We examined the element pattern in the otoliths of a migratory fish species that inhabit the coastal areas in the brackish of the Baltic Sea. The northern pike (Esox lucius) show migratory behaviour, spawning in streams and rivers and foraging in the sea. We examined spawning migration in four nearby streams in the south-west part of the Baltic. Otolith analysis by microPIXE revealed unique elemental patterns (Sr, Zn, Br, Co and Mn) for the juveniles in each of the different streams. The strontium signal in the otolith of the juveniles was used as an indicator of freshwater origin and the time spent in the stream. Adult pike in their migrating spawning phase were caught in each of the streams. The elemental composition in otoliths in their freshwater phase (using juvenile pike in the streams as references) was determined. A principal component analysis showed that the elemental fingerprint during the freshwater phase several years back in time was similar for the adult fish and for juveniles inhabiting the stream today. The results indicated natal homing of the adults to a specific stream, a conclusion that was strengthened by the fact that marked fish returned to spawn over consecutive years. Anadromous pike in the Baltic Sea may thus be divided in subpopulations. The results of the study may have implications for fishery management, as pike in the Baltic Sea cannot be seen as homogenous population.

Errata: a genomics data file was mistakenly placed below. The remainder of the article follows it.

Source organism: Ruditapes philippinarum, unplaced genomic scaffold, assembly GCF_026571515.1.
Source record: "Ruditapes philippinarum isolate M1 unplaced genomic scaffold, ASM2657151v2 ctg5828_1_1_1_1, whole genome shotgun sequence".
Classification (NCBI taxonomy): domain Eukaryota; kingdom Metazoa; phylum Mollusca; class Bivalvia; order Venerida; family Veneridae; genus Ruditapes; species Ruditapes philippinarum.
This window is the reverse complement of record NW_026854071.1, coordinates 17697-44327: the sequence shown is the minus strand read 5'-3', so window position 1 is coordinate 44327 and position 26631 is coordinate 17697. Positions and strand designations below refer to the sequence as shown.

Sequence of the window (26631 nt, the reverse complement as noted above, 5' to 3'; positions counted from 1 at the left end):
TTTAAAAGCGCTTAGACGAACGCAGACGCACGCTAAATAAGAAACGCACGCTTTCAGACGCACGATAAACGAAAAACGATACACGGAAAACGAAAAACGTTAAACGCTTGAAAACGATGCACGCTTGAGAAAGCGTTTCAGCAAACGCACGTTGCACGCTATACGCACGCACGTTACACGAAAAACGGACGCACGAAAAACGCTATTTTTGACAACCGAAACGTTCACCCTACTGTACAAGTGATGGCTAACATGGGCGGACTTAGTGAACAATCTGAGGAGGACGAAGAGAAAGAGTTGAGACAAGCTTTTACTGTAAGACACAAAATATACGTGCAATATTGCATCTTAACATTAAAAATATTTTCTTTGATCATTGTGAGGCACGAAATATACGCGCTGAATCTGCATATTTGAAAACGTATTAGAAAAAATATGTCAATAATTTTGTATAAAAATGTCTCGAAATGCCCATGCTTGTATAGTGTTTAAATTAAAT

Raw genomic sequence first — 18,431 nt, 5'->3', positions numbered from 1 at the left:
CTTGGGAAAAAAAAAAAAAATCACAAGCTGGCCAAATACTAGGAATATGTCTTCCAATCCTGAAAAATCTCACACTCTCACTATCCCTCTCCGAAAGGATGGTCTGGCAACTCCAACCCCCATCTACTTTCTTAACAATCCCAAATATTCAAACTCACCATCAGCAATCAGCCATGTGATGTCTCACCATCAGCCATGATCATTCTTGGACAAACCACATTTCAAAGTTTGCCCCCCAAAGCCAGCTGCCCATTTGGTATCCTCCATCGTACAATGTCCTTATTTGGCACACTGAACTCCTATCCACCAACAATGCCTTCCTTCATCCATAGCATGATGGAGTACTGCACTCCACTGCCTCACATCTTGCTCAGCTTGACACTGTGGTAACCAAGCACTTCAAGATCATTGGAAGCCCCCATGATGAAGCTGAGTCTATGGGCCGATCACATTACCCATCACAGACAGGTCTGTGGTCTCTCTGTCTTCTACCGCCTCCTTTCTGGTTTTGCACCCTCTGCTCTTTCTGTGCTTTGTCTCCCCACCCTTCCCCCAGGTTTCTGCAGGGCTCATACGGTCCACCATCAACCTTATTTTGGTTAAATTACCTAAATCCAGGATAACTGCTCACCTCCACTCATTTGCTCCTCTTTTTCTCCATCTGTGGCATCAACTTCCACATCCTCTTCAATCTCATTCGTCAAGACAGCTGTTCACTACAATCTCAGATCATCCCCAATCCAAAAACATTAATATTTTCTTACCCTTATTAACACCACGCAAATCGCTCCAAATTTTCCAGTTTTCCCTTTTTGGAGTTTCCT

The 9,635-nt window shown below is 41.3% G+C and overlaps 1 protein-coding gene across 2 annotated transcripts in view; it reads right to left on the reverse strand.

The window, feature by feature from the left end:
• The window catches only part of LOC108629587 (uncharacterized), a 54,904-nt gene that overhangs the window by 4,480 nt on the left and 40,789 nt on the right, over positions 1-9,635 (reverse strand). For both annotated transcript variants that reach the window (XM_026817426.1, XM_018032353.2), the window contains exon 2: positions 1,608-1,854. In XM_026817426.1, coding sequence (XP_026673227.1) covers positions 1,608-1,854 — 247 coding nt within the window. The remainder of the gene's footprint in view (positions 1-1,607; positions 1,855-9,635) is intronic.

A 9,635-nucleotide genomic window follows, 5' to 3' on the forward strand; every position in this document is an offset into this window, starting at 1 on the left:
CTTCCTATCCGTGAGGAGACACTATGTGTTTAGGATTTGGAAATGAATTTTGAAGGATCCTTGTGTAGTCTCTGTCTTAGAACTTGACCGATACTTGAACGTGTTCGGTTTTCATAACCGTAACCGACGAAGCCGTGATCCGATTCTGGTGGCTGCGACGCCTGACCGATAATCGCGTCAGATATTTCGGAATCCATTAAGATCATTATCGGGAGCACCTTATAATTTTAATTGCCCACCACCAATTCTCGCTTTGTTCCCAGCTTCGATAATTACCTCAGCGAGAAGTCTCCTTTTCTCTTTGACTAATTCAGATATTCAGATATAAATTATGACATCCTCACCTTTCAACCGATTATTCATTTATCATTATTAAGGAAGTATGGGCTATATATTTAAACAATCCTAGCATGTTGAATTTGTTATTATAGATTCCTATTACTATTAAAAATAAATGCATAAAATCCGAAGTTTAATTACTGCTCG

• 31.
    Engstedt, Olof
    et al.
    Linnaeus University, Faculty of Science and Engineering, School of Natural Sciences.
    Koch-Schmidt, Per
    Linnaeus University, Faculty of Science and Engineering, School of Natural Sciences.
    Larsson, Per
    Linnaeus University, Faculty of Science and Engineering, School of Natural Sciences.
    Experimental validation of Sr uptake in juvenile pike (Esox Lucius L.) otoliths – from water and food.Manuscript (preprint) (Other academic)
    Abstract [en]

    Strontium (Sr) or Sr:Ca ratios in otoliths have been widely used in the last decade to describe migration histories

    of fish between fresh and marine waters. However, reference experimental studies on particular species and

    waters are necessary to confirm the underlying assumption and evaluate the usefulness of this tool for field data.

    We conducted an experiment with the aim to answer these questions for anadromous pike (Esox lucius L.) in